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Warren-Sanders Match, Battle for Spotlight Among Lesser-Knowns Predicted for Tonight’s Democratic Debate

A showdown between two of the top five Democratic White House candidates will likely be the headliner of tonight’s debate in Detroit organized by CNN.

U.S. Sens. Elizabeth Warren of Massachusetts and Bernie Sanders of Vermont are practically neck-and-neck in the polls and are expected to volley over relief of student debt, allowing former inmates the right to vote, Medicare for all and more. Tuesday night’s verbal match marks the first time both will share the same stage in the parade of debates.

But aside from their expected competition, Tuesday’s opening session of the two-night battle will also be another opportunity for those at the bottom of the polls to stand out, Tim Malloy, assistant director of the Quinnipiac Poll, told Fortune. 

The candidates will need to impress the audience because the Democratic National Committee is raising the standards for candidates to qualify for the fall debates, putting those in the 0% or 1% polling ranges in a near make-or-break position. 

“(John) Delaney could have a good night,” Malloy predicted about the former congressman from Maryland, a state that has found itself at the center of the news cycle.

Marylanders, Democrats, and people around the country have responded negatively to President Trump’s recent attack on U.S. Rep. Elijah Cummings, a Democrat from Baltimore, and condemned the president’s classification of Maryland’s largest city as “disgusting” and a “rat and rodent infested mess.” 

The issue and the president’s alleged racism is likely to come up in the debate, putting Delaney in the position of expert.

“I think there’s a big opportunity … because he (Delaney) can speak from the heart of where he comes from,” Malloy said.

Self-help guru Marianne Williamson also is likely to attempt to break away from the crowd, as is Montana Gov. Steve Bullock, who is known for keeping struggling rural hospitals open in his home state and arranging several tuition freezes. 

“I think this could be a night where people come to know Steve Bullock, who’s a moderate,” Malloy said.

The same might be said for Williamson, Malloy said. Social media crackled with questions after Williamson touted love as one of the answers to the country's problems. Though many comments were made in the vein of comedy, one poll shows she struck a nerve.

A survey of 30,000 readers across Apester publisher sites—including Rolling Stone, Variety, and MacWorld—showed Williamson is developing a following. In response to a question of what would more entertaining in the White House race—President Trump’s tweets or a Marianne Williamson candidacy—more than 51% chose Williamson, survey organizers report.

Along with Sanders, Warren, Williamson, Bullock, and Delaney, Tuesday night’s slate— picked at random—also includes South Bend, Ind., Mayor Pete Buttigieg, former U.S. Rep. Beto O’Rourke of Texas, former Colorado Gov. John Hickenlooper, U.S. Rep. Tim Ryan of Ohio, and U.S. Sen. Amy Klobuchar of Minnesota.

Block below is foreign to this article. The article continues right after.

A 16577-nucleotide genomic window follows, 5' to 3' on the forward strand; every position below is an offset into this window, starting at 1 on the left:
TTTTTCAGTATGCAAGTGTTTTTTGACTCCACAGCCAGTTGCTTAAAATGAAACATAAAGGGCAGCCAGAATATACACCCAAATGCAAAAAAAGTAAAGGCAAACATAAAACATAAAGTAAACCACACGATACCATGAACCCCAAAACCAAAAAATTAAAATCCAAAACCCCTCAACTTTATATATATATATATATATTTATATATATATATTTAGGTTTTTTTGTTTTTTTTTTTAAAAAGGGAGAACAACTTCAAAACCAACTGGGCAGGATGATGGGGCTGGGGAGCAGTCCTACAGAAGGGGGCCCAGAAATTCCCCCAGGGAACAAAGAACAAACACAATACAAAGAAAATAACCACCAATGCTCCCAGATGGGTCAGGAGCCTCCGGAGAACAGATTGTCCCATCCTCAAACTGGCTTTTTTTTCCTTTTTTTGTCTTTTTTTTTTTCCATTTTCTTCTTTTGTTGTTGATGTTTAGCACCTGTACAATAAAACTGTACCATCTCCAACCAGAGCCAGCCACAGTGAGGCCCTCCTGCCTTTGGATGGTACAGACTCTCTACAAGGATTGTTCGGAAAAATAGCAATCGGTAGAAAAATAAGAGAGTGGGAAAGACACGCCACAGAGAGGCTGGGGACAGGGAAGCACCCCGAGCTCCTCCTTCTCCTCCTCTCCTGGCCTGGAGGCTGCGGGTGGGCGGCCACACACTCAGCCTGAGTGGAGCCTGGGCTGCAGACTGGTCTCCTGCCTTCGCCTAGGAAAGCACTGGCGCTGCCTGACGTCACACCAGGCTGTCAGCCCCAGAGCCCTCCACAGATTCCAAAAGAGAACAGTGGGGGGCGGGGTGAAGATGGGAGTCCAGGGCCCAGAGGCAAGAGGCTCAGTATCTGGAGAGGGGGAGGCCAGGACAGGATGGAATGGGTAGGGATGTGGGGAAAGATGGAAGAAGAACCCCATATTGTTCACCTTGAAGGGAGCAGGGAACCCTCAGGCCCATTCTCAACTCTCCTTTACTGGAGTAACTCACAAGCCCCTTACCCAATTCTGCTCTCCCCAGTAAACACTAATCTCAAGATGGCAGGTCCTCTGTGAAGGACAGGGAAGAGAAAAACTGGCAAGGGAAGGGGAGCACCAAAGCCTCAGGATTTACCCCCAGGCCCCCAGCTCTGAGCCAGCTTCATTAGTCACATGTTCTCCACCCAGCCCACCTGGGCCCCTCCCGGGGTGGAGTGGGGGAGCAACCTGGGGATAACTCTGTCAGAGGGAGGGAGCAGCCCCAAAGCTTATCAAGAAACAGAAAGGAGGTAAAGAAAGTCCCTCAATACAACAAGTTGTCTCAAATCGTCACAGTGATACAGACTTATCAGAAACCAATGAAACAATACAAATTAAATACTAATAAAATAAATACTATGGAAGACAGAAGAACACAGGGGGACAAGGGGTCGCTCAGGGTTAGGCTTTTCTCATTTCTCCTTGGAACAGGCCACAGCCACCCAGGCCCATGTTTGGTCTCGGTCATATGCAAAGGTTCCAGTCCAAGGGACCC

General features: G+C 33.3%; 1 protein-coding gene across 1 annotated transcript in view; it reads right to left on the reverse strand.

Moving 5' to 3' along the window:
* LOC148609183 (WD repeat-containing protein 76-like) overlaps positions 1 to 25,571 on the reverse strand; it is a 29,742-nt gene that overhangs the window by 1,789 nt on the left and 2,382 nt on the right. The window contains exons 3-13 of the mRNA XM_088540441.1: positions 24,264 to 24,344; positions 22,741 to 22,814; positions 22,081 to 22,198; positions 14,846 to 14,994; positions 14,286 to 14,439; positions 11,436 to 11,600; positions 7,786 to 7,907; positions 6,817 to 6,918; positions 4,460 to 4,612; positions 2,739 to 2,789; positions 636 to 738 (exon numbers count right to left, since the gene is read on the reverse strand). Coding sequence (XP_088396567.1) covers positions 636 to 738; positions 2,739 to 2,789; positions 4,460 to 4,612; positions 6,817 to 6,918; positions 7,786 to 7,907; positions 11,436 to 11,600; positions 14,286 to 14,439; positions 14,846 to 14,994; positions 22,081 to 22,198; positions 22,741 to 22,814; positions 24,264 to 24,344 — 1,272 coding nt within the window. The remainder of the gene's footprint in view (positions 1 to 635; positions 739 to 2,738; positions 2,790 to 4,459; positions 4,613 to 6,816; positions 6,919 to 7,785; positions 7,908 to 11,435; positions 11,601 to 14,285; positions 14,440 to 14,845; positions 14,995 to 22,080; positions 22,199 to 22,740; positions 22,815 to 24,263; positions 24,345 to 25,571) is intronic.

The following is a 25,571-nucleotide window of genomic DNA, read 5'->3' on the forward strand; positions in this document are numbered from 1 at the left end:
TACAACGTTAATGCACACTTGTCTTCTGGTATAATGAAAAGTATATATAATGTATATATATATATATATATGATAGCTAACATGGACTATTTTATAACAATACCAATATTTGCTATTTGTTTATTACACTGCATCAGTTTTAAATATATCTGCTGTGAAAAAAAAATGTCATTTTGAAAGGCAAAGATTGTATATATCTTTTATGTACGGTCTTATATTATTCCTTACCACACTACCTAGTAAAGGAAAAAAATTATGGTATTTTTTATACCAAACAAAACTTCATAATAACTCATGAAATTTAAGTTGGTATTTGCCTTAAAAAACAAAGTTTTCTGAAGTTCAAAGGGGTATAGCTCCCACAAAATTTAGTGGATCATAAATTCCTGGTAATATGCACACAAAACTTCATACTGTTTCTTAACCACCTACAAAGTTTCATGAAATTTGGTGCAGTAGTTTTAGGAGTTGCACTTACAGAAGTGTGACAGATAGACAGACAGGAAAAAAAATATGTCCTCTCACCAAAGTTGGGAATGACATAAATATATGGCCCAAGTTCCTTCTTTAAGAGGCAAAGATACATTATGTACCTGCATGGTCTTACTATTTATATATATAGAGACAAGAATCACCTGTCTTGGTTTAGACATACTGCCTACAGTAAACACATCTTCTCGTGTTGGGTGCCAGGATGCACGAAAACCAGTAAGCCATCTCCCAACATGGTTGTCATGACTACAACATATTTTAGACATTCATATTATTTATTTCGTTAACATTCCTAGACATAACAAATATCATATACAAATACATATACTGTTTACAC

The session will run from 8 p.m. to about 10:30 p.m. E.T. and air on CNN, CNN.com livestream, CNN apps on mobile devices as well as for Apple TV, Roku, Amazon Fire, Chromecast, and Android TV. CNN correspondents Dana Bash, Don Lemon, and Jake Tapper will moderate.

Organizers have sharpened the rules since the last round of Democratic debates last month in Miami.

This time around, candidates will have 60 seconds to answer questions from moderators and 30 seconds for follow ups and rebuttals, according to CNN. The news organization will keep order among the large field of candidates with a system of colored lights warning them they need to wrap it up: Yellow means there are 15 seconds left, flashing red means 5 seconds, and solid red means stop. 

Also for these sessions, the 2020 candidates will be called on to express themselves at every turn. There will be no questions that call for only a show of hands or one-word answers, CNN says. 

If one candidate comes for another by name, the second candidate will have 30 seconds to respond. 

CNN is making sure the White House hopefuls maintain some civility, too. Anyone who repeatedly interrupts others will have his or her speaking time slashed. 

Recent polls will likely guide how aggressively the candidates spar. 

A new Quinnipiac poll shows that Biden overall is polling at 34% among Democrats and Democratic leaners, followed by Elizabeth Warren at 15%, U.S. Sen. Kamala Harris of California at 12%, and Sanders at 11%. The figures released Monday represent a bump up for Biden since the first round of debates last month in Miami, a slight bump for Warren, and dips for Harris and Sanders. 

Among others debating Tuesday, South Bend, Ind., Mayor Pete Buttigieg is logging 6% and former U.S. Rep. Beto O’Rourke of Texas is polling at 2%. All others in the field are polling at 2% or less. 

Among interest groups, Biden’s scores highest, too. Black Democrats, an influential group in Detroit, are supporting Biden to the tune of 53 %, followed by 8% for Sanders, 7% for U.S. Sen. Kamala Harris of California, and 4% for Warren. 

According to the Connecticut-based polling service, 51% of Democrats believe Biden has the best chance of unseating President Trump, followed by 10% who say the same for Sanders, and 8% each for Harris and Warren.

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